colliers as could be found in the Thames, which luckily conveyed them to the coast of Holland.* Such was the manner in which Mr. Pitt commenced the greatest war in modern history. We cannot but think that, even if he had deluded himself with the notion that peace was to be eternal, he was guilty of the gravest omission in not having long before taken effectual steps to organise a more efficient army, and in leaving from 1788 to 1794 the Admiralty in the notoriously incapable hands of his brother, the Earl of Chatham. No doubt the calamities which ensued, and which in less than five years reduced this country to a most perilous and exhausted condition, were mainly attributable to the total want of competent officers and well-equipped troops in the first years of the war. No truth is more elementary in politics than that to carry on war with success, and to terminate it with promptitude and glory, the ground must be laid, not during warfare, but in the preceding years of peace and prosperity. This duty was altogether overlooked by Mr. Pitt.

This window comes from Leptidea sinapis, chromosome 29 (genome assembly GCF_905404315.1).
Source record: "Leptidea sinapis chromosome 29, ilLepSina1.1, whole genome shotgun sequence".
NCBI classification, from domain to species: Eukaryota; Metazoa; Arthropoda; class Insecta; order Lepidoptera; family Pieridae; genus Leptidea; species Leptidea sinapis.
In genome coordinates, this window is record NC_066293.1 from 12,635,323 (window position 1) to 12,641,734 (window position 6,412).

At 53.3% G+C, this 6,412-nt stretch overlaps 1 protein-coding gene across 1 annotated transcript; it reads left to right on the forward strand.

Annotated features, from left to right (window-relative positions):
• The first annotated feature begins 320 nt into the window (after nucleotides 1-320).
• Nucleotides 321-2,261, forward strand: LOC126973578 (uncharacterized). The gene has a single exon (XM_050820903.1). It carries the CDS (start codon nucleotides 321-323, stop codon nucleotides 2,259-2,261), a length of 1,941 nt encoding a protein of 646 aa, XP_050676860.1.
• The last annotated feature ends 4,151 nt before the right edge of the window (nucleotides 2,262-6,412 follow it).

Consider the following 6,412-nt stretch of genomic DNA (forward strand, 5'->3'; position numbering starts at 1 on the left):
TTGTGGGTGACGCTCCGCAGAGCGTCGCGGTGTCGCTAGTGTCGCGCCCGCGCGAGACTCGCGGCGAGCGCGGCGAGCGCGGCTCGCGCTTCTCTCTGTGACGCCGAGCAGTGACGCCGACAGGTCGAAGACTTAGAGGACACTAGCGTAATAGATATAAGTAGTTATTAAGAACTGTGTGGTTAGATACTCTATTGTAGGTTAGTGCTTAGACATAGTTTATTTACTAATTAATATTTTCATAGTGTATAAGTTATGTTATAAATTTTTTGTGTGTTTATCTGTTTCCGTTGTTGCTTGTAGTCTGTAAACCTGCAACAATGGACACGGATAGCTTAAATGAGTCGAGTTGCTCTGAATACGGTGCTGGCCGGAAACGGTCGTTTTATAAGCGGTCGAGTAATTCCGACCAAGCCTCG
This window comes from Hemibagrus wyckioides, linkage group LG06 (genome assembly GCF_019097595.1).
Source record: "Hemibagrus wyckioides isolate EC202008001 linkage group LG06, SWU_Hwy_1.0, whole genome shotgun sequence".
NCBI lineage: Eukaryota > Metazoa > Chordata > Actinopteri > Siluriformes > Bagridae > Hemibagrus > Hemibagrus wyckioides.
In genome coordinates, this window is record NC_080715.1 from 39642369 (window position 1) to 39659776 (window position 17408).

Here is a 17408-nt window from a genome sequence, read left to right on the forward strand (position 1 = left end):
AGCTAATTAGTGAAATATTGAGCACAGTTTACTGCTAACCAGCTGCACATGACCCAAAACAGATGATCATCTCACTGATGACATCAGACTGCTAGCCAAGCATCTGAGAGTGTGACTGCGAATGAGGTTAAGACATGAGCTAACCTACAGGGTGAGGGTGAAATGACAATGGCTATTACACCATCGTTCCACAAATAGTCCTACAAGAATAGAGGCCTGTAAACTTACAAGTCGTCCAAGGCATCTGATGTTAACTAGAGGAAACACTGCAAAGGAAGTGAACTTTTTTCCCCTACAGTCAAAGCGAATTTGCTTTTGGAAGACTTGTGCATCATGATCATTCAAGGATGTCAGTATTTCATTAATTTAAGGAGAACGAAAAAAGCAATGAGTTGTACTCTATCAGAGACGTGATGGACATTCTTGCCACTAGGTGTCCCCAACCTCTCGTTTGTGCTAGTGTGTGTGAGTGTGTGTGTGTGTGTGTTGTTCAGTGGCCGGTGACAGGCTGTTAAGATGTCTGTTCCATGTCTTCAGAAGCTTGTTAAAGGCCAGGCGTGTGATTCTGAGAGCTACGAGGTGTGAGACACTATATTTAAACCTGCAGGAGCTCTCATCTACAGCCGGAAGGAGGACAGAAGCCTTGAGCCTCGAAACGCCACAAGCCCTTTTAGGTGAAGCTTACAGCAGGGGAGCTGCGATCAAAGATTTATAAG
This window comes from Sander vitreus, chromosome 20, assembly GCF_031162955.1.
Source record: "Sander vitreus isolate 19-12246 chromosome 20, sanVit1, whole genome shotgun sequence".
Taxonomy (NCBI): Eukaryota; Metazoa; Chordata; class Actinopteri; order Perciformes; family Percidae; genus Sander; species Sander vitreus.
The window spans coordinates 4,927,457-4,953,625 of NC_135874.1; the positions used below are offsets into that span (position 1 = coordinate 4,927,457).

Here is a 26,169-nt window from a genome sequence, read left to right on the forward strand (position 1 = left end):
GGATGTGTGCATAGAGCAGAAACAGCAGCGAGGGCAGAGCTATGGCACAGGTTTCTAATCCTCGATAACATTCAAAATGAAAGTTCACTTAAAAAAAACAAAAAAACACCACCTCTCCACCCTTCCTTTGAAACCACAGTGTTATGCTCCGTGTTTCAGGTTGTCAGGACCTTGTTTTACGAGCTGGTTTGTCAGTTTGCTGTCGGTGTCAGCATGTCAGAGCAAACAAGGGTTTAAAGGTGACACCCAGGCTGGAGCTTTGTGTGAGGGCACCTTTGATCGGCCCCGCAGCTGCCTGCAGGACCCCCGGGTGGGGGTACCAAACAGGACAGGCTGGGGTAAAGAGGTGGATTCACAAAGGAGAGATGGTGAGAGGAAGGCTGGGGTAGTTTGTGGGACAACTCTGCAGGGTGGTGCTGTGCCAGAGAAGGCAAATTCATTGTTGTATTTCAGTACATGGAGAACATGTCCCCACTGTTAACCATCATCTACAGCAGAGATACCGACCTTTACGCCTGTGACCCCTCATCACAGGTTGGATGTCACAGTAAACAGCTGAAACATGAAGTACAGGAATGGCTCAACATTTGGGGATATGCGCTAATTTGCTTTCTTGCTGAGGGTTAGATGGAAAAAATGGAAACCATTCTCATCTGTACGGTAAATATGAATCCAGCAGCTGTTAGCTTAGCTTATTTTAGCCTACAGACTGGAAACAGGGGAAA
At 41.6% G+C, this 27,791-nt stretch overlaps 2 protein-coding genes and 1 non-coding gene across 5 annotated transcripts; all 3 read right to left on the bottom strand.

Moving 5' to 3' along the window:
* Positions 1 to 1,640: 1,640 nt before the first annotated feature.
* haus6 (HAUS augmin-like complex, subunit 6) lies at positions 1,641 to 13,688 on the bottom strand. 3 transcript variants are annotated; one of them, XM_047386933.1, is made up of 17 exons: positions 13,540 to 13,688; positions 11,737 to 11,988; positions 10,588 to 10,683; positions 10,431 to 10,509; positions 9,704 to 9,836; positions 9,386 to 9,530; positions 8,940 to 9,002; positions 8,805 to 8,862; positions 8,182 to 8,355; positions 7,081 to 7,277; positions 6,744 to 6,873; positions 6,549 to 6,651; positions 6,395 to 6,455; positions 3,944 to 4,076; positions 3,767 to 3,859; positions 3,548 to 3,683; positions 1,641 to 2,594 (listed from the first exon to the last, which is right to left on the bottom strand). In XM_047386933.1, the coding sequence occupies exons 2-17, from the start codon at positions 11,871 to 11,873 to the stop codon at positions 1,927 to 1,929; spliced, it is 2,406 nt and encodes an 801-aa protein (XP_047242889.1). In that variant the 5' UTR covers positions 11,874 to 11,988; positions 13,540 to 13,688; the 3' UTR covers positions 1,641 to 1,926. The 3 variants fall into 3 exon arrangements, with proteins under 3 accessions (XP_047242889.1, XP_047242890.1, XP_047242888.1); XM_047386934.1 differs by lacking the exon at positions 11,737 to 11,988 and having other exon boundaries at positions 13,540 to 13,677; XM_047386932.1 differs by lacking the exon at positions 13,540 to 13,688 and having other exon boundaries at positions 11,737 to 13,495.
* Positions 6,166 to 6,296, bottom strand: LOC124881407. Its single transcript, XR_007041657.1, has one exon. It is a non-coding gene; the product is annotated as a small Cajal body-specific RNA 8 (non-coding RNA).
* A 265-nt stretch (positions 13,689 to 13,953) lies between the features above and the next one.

Some additional particulars as to the campaign of 1793 are supplied by the Correspondence of Lord Auckland' (vol. iii.), who was British agent in the Low Countries at the time. The Editor of these papers professes to show (in opposition to Lord Stanhope) that Mr. Pitt's Cabinet was a party to the designs of the Austrians for the curtailment and even the partition of France; but we are not satisfied that the evidence bears out this assertion. Lord Grenville instructed Lord Auckland (3rd April 1793) that His Majesty approved the plan of indemnification on the side of Flanders, and that the Austrians were to be directed to look to the acquisition of a new barrier in the Netherlands rather than to the exchange of these provinces for Bavaria. Lord Auckland accordingly intimated to those concerned the expediency of retaining those conquests (Condé, Maubeuge, and if possible, Lille). Ministers at that time clearly contemplated an extended frontier of the Low Countries and of Holland; and this design led the King to direct the expedition against Dunkirk. Somewhat later, after his return to England (July 1793), Lord Auckland communicated to Lord Grenville a scheme for the partition of France, and talked of the Austrian idea of acquiring the Somme for their new boundary.' He even added that it was worth consideration, whether, in that case, 'we ought not to insist on holding Dunkirk, and, perhaps, also Calais (vol. iii. p. 79.); and forwarded a memorandum on the

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* This statement is confirmed by Sir H. Calvert in his journals,

p. 22.